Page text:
I have a friend who remembers (hurtfully) something I said to her in junior high. I guess I made a passing weight remark and she can still recall it vividly. I don't remember it at all and she was my best friend. I'm ashamed that I hurt her and didn't even know it. She forgave me,we were never not friends, but that's not the point: I hurt her.

She and I are very similar now in weighing our words, often obsessing after a social event over what could have been taken the wrong way or been offensive. And usually when I follow up with someone, ask if I stepped out of line or insulted, I'm given an "absolutely not" reply and a warm smile.

Yet there are those people who say what they mean and mean what they say no matter what. Some have the filter ability to keep it in check and some spew it like an exorcism.  I look at them with both envy and horror. I'd love to speak my mind more, tell people EXACTLY how I feel when I feel it. And then I cringe at the awkwardness and discomfort that can follow.

What I'd love is that perfect middle ground. That place where you can be straightforward and honest without being rude, hurtful or even ridiculous. With age I'm finding it a bit easier to navigate but I still stumble. I still miss that opportunity to stand up for myself or find I'm pulling my foot out of my mouth (even if the friendly smile is telling me otherwise).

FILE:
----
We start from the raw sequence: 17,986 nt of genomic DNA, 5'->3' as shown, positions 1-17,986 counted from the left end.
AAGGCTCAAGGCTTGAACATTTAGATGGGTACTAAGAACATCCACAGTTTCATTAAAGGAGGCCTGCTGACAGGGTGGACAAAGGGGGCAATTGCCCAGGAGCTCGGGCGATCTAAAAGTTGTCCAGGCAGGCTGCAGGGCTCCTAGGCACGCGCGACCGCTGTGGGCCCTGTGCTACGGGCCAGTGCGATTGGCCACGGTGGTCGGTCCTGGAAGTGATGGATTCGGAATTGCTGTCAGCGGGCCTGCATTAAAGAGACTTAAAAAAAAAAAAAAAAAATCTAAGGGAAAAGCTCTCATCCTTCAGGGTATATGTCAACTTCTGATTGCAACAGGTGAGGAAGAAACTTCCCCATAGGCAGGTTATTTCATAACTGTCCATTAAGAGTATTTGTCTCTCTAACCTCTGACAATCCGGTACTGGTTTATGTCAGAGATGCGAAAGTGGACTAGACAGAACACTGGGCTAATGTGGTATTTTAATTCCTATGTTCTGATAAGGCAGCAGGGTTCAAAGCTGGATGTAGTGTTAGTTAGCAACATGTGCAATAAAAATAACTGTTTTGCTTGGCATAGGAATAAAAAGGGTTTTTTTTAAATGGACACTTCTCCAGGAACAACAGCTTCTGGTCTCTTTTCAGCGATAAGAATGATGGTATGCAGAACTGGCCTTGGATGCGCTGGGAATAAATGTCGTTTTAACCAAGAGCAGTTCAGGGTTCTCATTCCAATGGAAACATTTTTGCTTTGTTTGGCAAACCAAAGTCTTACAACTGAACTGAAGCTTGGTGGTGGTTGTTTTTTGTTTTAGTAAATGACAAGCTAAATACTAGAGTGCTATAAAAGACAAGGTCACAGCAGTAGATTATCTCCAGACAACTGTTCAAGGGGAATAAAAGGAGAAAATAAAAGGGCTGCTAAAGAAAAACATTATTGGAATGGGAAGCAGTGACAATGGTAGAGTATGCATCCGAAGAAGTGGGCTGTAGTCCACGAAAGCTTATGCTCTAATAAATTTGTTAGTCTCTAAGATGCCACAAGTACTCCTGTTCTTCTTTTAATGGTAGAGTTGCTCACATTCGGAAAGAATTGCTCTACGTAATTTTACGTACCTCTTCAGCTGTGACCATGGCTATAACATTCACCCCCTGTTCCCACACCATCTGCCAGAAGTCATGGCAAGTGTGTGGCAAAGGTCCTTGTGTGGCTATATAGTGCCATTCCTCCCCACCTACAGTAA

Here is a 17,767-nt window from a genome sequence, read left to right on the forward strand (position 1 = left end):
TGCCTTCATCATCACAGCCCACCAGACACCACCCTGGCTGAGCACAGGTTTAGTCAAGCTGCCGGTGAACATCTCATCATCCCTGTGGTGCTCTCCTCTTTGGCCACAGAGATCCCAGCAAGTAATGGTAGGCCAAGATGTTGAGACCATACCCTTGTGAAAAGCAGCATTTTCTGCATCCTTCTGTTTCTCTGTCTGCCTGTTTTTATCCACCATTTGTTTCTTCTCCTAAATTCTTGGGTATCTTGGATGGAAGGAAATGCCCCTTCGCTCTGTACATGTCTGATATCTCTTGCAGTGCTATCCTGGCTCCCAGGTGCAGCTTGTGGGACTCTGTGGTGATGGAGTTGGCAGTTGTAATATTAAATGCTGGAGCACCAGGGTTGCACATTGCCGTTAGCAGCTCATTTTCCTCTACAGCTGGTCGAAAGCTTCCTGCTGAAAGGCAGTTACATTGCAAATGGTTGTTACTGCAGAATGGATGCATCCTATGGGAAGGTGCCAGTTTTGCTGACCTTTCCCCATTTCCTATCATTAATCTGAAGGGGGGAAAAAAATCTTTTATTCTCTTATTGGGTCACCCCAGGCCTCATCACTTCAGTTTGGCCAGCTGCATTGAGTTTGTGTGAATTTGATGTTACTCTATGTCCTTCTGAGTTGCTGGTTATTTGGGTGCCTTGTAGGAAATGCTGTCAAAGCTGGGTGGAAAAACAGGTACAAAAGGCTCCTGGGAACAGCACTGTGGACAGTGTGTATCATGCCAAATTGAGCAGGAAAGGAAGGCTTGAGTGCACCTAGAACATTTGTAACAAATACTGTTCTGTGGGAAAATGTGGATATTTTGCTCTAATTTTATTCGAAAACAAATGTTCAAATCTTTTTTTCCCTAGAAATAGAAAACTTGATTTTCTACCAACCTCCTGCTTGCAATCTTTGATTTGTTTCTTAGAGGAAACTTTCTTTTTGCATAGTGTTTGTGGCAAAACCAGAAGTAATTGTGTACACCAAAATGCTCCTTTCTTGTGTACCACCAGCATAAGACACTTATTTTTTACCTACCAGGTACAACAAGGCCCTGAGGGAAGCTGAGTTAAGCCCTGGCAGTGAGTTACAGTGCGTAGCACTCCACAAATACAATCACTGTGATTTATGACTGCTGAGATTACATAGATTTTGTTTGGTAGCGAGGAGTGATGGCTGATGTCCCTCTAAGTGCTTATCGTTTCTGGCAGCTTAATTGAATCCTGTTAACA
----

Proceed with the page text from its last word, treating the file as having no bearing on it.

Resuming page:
I have a really hard time controlling my words with my ex-husband. I try so hard but he just has a way of making me see red and the sharp tongue comes out. Then there's my sarcastic sense of humor not everyone "gets."

So as I posted last year I don't make a New Year resolutions. What I do is think about what my goals are between now and January 1st 2014.  I didn't quite get them accomplished this past year so some are the same. But in many of them it will require me to be strong, outspoken and my own advocate. Say what I mean and mean what I say, as long as I think about it first. There are people that pull me forward and those that pull me back. Can I say which are which? Can I pull that plug?

I'll let you know in a year.